The newly formed Massachusetts Bay Transportation Authority began subsidizing suburban commuter rail service on the Franklin Branch on April 24, 1966.[11] Penn Central, which had absorbed the bankrupt New Haven Railroad, added an antenna tower at the station on November 14, 1971.[5] On January 27, 1973, the MBTA purchased most of the Penn Central commuter lines, including the Franklin Branch and Walpole station.[11][5] The station was repainted by volunteers in 1976 as a bicentennial project.[5]

The MBTA gradually increased service on the Franklin Line; in 1977, the agency began an $11 million track and station reconstruction project on the line, partially funded by the Urban Mass Transportation Administration.[1][12][5] Concrete platforms and a new parking lot south of the station building were built in July and August 1978.[5] The former express office, located northeast of the station building, was demolished that year.[5] In 1988, the MBTA replaced the semaphore signals protecting the junction - the last such signals in New England - with modern light signals.[5] The signal tower, itself one of the last on the MBTA system, was replaced by centralized traffic control in 1994.[5][10]

On June 3, 2004, the MBTA board approved a $1.4 million plan for adding 200 parking spaces to the station.[13] The lot, which ultimately cost $2 million, opened on June 22, 2005.[14] Accessible mini-high platforms were originally planned as part of the project, but were not constructed.[15][13]

Most of the station interior retains its original appearance.[16][5] A coffee shop operated inside the north wing of the station building until 2009; it was replaced by a similar business several years later. Ticket sales, a waiting room, and restrooms are also available. MBTA offices and storage occupy the south wing.[16] The MBTA performed roof repairs in 2012-13; original slate tiles were replaced by modern PVC, and some finials and cresting was removed.[5]


In the 1990s, the station was considered for inclusion on the National Register of Historic Places, but this was deferred because town officials feared inclusion would make future modifications, relocation, or demolition more difficult.[17][18] After a local bank paid for a preservation consultant, documentation was completed in 2015. In December 2015, the Massachusetts Historical Commission voted to nominate the station to the National Register.[17][16] The station was added to the National Register on April 5, 2016.[3]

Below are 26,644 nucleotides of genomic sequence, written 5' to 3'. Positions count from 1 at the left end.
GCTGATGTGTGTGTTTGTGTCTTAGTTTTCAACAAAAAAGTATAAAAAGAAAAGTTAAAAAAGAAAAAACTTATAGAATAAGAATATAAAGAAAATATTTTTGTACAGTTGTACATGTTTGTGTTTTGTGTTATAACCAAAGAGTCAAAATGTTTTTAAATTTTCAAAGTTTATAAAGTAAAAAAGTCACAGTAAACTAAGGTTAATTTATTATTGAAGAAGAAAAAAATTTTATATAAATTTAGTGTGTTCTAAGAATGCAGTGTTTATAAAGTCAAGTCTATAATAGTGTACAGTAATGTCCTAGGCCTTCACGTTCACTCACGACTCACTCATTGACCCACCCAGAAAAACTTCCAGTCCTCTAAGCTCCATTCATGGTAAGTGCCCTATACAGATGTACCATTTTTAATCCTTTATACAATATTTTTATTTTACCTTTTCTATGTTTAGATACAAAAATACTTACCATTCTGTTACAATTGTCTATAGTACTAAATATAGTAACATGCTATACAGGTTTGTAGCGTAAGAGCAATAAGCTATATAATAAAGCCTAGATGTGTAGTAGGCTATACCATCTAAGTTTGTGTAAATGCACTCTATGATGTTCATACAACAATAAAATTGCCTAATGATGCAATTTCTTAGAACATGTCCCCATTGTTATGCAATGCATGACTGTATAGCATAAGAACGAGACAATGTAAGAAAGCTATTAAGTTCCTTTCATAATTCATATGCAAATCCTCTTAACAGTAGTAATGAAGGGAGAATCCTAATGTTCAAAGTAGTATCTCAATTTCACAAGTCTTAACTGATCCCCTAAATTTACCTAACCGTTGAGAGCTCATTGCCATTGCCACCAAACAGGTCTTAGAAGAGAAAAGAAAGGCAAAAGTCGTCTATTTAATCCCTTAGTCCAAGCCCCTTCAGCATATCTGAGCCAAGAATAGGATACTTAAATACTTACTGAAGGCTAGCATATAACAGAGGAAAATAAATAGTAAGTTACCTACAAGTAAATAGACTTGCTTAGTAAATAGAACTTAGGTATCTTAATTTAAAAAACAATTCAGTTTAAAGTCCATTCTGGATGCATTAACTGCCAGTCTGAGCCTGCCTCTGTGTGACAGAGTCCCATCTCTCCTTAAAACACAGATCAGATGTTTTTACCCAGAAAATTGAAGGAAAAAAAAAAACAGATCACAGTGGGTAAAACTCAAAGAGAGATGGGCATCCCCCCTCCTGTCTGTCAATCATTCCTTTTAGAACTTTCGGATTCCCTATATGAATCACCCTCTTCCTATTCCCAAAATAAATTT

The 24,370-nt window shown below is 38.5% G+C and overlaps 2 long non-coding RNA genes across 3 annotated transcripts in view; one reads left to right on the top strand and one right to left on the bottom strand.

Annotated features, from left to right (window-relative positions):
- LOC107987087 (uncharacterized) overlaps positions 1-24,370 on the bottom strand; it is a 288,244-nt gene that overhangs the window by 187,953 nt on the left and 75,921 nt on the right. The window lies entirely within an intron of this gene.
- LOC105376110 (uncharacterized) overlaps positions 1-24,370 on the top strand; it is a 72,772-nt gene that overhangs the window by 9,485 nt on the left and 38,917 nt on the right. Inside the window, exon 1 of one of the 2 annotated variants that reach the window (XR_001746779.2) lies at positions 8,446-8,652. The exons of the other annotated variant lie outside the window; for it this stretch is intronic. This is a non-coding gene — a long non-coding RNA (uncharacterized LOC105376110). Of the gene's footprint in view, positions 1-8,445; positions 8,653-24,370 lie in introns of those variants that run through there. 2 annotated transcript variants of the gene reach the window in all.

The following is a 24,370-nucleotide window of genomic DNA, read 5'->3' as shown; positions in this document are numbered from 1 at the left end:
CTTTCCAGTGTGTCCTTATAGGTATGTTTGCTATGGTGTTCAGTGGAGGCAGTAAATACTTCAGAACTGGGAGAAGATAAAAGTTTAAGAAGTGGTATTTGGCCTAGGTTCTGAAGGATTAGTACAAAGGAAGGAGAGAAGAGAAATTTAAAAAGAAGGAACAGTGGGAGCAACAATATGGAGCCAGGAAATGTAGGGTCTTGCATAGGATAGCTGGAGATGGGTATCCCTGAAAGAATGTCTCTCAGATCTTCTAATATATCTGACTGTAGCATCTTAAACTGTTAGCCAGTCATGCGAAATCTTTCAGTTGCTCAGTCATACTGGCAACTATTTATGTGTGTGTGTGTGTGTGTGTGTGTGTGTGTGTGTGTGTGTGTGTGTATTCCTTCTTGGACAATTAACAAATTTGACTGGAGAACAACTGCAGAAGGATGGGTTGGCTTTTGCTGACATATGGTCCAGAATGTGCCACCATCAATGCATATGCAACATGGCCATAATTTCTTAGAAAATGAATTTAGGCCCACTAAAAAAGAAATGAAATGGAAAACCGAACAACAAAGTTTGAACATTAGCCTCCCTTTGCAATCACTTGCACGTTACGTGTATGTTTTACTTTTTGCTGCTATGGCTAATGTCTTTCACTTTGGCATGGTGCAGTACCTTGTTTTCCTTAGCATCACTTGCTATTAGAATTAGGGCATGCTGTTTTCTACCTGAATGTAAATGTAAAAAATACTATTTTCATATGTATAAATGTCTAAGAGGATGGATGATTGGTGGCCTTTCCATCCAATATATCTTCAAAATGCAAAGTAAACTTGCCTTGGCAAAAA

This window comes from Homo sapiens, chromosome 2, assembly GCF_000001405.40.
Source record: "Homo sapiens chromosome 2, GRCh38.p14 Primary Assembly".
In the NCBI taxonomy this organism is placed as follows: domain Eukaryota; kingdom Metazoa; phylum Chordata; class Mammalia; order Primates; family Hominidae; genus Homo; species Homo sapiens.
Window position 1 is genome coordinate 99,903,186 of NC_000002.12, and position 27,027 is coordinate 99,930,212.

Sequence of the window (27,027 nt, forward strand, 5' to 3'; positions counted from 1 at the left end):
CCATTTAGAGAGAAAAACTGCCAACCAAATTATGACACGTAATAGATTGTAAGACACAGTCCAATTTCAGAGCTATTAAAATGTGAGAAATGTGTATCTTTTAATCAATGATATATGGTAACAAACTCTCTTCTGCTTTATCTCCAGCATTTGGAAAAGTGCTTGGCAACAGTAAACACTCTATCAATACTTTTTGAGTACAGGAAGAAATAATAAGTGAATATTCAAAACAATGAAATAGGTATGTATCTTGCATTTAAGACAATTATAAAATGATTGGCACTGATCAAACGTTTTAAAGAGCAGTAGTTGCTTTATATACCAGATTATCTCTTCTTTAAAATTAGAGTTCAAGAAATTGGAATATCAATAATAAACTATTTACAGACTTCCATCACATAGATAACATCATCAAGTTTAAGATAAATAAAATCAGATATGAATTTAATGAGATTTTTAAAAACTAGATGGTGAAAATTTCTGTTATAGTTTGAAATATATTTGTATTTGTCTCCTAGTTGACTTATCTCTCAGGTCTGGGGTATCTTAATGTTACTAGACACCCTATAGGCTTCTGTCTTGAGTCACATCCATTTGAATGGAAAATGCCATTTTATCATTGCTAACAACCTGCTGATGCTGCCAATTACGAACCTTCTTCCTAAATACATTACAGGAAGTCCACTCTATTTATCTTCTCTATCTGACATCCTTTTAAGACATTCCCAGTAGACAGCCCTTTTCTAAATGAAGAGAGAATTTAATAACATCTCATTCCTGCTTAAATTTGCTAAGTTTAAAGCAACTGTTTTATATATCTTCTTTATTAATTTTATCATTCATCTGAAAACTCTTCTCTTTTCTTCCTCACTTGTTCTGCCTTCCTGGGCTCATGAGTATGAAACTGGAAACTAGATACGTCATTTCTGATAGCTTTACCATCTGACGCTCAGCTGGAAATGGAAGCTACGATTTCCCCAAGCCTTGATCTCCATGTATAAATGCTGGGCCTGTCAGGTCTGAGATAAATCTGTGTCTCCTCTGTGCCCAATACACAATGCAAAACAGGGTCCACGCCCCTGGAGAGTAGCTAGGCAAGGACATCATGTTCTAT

Foxboro serviceEdit

Foxboro service uses Lewis's Wye to reach the Framingham Secondary

The former Old Colony line became the Conrail (1976) and later CSX (1998) Framingham Subdivision, then the Framingham Secondary after it was sold to the state in 2015.[5][19] In August 1971, the Boston Patriots moved to Foxborough Stadium and special limited-stop game day service to Foxboro station was initiated.[11] The service switches from the Franklin Line to the Framingham Secondary at Walpole using Lewis's Wye, but does not serve the station. The MBTA completed a study in 2010 to determine the feasibility of extending full-time commuter rail service to Foxboro. Foxboro service would have been a shuttle from Walpole, an extension of existing Fairmount Line trains to Walpole and Foxboro, or a mix of the two service patterns.[20] The alternatives using shuttle service included the construction of a high-level accessible island platform at Walpole, located somewhat east of the existing station, to allow cross-platform transfers between shuttle trains and mainline trains.[5][20] A year-long pilot of full-time Foxboro service (mostly using extended Fairmount Line trains) began on October 21, 2019. The pilot caused the loss of four inbound and two outbound stops at Walpole, though Foxboro is a viable alternative for much of Walpole.[21][11]